“Leading Brexiteers have backed a package of concessions to help unlock a Canada-style trade deal with Brussels. Senior members of the Conservatives’ 60-strong European Research Group (ERG) have told The Telegraph they would support EU officials being stationed at UK ports after Brexit to break the impasse with Brussels. The MPs, including Iain Duncan Smith, the former Tory leader, and Jacob Rees-Mogg, the ERG chairman, also suggest that they would support the Government enforcing EU rules on goods exported to the bloc by firms in this country. Brexiteers regard both proposals as a significant concession to help avoid a “hard” border with Northern Ireland, while paving the way for a much looser relationship with the EU than under the “common rulebook” envisaged by Theresa May’s Chequers plan.” – Sunday Telegraph

>Today: Jason Reed in Comment: The DUP’s threats are in vain. May doesn’t need them any more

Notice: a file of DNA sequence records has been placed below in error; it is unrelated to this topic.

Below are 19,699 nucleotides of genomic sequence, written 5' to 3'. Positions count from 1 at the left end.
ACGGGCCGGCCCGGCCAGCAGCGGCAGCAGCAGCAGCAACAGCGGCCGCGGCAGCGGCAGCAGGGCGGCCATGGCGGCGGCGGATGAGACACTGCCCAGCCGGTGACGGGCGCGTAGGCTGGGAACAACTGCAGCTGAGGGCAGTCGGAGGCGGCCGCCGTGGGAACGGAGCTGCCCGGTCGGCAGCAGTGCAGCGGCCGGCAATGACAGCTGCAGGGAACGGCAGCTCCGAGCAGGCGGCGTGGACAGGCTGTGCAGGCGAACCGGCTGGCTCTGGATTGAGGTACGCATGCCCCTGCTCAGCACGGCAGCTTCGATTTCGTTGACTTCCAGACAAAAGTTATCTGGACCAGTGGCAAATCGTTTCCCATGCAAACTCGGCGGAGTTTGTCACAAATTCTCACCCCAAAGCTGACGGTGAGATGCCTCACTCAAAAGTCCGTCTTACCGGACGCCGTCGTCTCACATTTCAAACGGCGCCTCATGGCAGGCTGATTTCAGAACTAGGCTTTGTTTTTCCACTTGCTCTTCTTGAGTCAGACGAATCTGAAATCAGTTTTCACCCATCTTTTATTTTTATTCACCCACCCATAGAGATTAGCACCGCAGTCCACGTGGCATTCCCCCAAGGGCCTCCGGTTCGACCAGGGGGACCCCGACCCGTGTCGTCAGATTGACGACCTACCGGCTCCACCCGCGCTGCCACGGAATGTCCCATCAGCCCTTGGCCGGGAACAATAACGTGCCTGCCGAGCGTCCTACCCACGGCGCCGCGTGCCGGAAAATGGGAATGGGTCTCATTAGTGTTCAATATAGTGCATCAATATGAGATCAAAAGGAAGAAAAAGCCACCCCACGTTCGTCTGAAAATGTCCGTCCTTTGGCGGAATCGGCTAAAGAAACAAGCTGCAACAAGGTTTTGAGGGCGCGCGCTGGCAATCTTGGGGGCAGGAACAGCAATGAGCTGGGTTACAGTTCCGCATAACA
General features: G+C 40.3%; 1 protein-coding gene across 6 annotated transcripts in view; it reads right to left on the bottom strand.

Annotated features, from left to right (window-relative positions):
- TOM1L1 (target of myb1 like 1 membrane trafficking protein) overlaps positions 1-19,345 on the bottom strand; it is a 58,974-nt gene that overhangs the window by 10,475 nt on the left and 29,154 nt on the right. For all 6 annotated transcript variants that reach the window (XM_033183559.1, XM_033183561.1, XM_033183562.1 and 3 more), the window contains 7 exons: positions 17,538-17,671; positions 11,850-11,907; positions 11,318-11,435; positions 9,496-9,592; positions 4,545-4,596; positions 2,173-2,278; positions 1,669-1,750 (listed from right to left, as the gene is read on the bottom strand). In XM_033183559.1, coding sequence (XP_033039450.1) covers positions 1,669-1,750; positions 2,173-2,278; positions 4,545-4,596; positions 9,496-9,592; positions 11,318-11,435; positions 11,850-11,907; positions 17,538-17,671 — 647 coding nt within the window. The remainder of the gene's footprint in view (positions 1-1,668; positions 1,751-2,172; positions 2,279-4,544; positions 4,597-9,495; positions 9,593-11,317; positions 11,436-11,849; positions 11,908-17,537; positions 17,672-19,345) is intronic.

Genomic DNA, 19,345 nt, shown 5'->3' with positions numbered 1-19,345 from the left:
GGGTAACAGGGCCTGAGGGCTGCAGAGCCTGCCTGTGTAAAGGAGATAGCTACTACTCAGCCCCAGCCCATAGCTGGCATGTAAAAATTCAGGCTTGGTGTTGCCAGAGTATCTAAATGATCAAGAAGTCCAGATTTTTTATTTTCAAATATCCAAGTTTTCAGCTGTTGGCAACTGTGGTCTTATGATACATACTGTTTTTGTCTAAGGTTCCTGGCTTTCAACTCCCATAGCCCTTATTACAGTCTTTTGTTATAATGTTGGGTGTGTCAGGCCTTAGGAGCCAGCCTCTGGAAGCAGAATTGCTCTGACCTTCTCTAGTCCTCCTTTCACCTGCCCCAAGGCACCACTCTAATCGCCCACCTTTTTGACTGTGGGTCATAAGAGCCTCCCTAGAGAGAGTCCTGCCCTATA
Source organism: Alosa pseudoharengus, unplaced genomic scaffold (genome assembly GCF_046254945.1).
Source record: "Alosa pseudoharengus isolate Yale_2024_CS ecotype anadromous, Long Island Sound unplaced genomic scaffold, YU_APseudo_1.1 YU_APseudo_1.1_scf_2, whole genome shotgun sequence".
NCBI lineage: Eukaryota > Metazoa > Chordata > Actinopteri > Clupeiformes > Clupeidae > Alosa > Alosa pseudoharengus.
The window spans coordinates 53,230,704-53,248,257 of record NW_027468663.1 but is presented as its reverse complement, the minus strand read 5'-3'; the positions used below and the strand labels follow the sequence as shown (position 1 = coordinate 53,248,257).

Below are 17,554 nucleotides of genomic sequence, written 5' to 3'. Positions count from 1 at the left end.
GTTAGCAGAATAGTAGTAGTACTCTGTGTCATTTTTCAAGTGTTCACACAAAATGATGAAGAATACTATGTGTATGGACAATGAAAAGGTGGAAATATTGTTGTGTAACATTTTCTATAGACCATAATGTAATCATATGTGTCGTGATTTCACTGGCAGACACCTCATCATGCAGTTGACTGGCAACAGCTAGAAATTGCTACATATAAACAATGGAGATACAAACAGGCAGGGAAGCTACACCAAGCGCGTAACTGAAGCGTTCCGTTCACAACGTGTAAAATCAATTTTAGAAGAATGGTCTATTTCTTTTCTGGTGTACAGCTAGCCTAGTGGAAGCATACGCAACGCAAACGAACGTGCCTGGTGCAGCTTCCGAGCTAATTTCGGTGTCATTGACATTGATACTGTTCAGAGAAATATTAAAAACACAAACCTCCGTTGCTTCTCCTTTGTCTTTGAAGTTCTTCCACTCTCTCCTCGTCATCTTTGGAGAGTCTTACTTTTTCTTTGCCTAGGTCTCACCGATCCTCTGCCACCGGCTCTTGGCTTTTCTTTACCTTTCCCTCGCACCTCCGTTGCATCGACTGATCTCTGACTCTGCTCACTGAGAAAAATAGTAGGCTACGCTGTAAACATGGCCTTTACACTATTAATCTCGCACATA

Duncan Smith: This is the way forward: there is no need for a backstop

“… A clear and detailed paper by former Northern Ireland Secretaries Owen Paterson and Theresa Villiers, along with David Davis and Lord Trimble, showed that there is no need for a hard border or a backstop. We also need to reassure the EU that their regulatory standards can be upheld and enforced. We can do so by conducting regulatory and customs checks together in a way that respects the single market, by building on systems already in place at the Channel Ports. The UK has long had arrangements with France under the Le Touquet Treaty where passports are checked by French officers at Dover and UK officers in Calais. Why? To ensure that border controls are frictionless and avoid delays. These juxtaposed controls and information sharing have been hugely successful in speeding transport, catching crooks and preventing illegal immigrants sneaking into the UK.” – Sunday Telegraph


  • We mustn’t pay the divorce bill yet. May needs to stick to red lines – The Sun on Sunday

ERG threatens to “vote down budget” if May doesn’t toughen Brexit stance